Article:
Tech And Security News

The Skimmer Scam: How to Stay Safe

You lean back in your office chair during your lunch break, sipping your second (or third) cup of coffee, and decide to check your credit card account balance, just to keep on top of things. You log in to your account and stare at the numbers. Something isn’t right. There must be some mistake, you think. Your balance is significantly lower than it should be.

You check your wallet. None of your cards are missing. How could someone have stolen your money without access to your physical credit card? With technology, of course ─ in this case, a credit card skimmer.

Know the Facts

A skimmer is a diabolically ingenious little device that looks like a real card slot, the kind that you stick your card into when you’re paying for gas or withdrawing money from an ATM. The skimmer fits over the real card slot, and when you insert your card, it collects all the information. Skimmers range from cheap-looking pieces of tech to high-end mimics of genuine card slots.

Some skimmers work in conjunction with tiny cameras, which record PIN numbers while the skimmer captures key data with a magnetic reader. While the alert consumer can sometimes spot these devices, many of today’s distracted, busy users never suspect them at all, until it’s too late.

Crunch the Numbers

According to the United States Secret Service, ATM fraud losses come to around $350,000 or more each day of the year, and card skimming is responsible for over 80% of that total. Thieves that use skimmers usually install them at self-service, point-of-purchase machines like gas station pumps or ATMs. Lots of people come through these areas, so the criminals can blend in easily as they install and reclaim their device.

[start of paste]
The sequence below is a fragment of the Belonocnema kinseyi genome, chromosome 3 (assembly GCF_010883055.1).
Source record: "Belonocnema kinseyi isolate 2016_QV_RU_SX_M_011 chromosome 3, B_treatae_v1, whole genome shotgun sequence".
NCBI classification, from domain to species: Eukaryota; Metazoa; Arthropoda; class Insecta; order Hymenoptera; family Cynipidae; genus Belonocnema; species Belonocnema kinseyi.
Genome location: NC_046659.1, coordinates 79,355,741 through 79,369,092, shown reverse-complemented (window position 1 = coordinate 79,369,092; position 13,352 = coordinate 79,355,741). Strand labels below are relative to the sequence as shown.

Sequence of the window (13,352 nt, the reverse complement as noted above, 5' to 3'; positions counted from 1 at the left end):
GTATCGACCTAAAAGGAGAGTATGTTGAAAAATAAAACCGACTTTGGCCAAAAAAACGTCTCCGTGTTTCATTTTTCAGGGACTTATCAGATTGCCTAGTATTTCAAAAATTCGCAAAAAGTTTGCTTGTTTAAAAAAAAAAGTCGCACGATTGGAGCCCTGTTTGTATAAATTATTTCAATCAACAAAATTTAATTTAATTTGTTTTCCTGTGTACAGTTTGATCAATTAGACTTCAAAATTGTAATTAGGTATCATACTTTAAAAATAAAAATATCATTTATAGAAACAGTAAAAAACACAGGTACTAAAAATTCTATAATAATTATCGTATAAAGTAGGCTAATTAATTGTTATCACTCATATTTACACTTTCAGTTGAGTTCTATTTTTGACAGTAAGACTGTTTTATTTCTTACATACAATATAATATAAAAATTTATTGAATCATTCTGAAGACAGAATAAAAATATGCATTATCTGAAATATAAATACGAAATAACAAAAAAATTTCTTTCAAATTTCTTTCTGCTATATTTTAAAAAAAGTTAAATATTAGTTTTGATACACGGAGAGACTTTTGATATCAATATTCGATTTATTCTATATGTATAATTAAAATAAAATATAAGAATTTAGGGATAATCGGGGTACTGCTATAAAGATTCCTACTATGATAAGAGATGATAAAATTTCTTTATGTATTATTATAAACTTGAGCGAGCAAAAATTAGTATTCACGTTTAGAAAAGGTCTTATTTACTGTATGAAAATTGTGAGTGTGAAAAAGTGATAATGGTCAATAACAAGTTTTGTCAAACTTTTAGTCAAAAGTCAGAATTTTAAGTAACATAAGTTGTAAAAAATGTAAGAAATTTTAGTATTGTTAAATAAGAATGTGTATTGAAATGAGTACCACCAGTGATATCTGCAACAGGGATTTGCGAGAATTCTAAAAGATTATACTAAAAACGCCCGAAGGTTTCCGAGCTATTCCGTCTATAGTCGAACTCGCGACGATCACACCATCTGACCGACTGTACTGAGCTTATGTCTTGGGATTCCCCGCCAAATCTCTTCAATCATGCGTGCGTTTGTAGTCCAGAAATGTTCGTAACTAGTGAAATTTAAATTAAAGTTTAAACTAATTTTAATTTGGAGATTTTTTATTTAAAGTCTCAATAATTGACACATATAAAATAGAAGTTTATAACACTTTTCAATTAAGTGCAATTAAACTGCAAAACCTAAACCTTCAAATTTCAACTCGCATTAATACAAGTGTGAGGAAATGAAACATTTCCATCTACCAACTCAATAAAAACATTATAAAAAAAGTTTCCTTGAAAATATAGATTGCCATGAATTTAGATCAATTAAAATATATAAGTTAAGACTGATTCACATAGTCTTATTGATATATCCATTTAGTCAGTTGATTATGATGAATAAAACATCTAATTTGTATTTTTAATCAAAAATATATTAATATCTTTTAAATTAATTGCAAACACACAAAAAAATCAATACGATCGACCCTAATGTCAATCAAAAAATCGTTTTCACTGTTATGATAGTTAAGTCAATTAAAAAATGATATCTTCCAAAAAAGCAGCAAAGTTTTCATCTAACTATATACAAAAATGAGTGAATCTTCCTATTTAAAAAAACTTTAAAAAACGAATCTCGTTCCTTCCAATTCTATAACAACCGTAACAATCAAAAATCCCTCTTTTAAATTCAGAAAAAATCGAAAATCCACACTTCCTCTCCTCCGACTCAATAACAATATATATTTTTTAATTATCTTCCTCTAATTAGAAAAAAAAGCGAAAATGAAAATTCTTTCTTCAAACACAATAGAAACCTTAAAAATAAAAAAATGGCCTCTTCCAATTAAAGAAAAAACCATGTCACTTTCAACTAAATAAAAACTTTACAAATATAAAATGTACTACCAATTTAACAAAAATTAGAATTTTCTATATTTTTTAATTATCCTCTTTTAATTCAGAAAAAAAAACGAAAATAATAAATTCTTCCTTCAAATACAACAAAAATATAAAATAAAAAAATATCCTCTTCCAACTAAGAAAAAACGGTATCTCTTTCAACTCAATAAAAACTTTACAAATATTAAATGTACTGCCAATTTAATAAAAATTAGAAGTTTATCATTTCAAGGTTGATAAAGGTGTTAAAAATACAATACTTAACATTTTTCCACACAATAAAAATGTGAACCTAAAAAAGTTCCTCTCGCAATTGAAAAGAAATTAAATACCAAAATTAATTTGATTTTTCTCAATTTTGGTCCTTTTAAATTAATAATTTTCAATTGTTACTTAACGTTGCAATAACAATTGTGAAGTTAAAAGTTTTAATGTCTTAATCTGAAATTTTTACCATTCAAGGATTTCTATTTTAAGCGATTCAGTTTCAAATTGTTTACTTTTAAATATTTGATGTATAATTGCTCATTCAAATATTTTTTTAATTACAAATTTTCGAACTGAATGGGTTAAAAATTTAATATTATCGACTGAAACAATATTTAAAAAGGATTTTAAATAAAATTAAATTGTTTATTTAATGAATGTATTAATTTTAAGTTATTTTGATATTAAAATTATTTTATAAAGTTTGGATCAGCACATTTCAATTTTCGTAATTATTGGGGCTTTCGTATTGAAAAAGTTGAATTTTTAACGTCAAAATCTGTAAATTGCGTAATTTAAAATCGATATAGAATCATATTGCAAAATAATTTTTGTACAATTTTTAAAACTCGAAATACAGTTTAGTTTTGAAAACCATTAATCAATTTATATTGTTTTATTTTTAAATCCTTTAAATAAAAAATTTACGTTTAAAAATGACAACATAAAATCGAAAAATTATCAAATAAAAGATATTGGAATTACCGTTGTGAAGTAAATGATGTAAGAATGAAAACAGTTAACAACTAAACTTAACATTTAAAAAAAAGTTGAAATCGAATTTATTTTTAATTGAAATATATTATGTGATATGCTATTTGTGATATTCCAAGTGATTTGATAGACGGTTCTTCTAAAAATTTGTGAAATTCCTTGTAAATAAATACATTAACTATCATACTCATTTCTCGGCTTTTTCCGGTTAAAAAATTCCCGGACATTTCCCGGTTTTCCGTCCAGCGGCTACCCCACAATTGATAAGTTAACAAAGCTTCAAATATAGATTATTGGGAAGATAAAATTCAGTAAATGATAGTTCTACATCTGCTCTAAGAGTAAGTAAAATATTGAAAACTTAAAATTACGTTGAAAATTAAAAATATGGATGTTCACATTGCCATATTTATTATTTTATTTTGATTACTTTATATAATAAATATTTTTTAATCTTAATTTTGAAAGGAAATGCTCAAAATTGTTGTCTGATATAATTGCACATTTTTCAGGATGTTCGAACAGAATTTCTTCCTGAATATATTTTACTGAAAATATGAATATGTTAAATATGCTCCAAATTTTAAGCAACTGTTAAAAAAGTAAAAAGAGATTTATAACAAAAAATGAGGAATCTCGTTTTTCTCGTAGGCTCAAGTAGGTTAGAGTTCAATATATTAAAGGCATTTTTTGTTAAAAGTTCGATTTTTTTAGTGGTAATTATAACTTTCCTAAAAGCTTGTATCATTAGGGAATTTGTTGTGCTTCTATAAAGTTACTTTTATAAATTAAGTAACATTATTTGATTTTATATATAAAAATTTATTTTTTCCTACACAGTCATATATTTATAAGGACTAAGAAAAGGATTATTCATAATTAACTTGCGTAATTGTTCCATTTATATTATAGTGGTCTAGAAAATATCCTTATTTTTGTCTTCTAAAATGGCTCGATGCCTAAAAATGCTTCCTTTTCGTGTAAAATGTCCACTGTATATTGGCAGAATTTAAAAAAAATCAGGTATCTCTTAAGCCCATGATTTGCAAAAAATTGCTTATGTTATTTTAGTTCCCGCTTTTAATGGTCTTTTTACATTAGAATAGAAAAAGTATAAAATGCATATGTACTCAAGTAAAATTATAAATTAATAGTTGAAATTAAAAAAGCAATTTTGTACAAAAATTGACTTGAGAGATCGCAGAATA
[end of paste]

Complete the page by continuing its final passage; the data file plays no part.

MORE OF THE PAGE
Dare to Compare

Your best defense against this kind of theft is vigilance. Whenever you use an ATM or gas pump card slot, take a look around first. Note what the other gas pump card slots look like. Do they differ from yours? If so, your pump or the one next to you may have a skimmer attached.

At ATMs, the bank sometimes posts a photo of the card slot to show you what it should look like. If it looks different, there may be a skimmer present. However, keep in mind that thieves could always post their own photo over the original to throw you off.

Spot the Skimmer

Note the color of the rest of the machine. If the card slot and the area immediately surrounding it don’t seem to match in hue, weather wear, or style, you may be looking at a skimmer. Even if you just have an odd feeling about the setup, trust your gut feeling. Find another ATM or an alternative gas station. You might just save yourself the hassle and stress of ATM fraud on your account.

Give Them Some Credit

When you pay for gas, use your credit card instead of your debit card. For a credit card, you only have to enter your ZIP code, whereas with a debit card you have to type in your PIN. A hidden camera could collect that keypad information easily.

Watch your credit card and bank accounts carefully, checking them every day. Your vigilance enables you to alert your financial institution if any fraud does occur. The faster you notify them of a problem, the sooner they can investigate and return your money to you.

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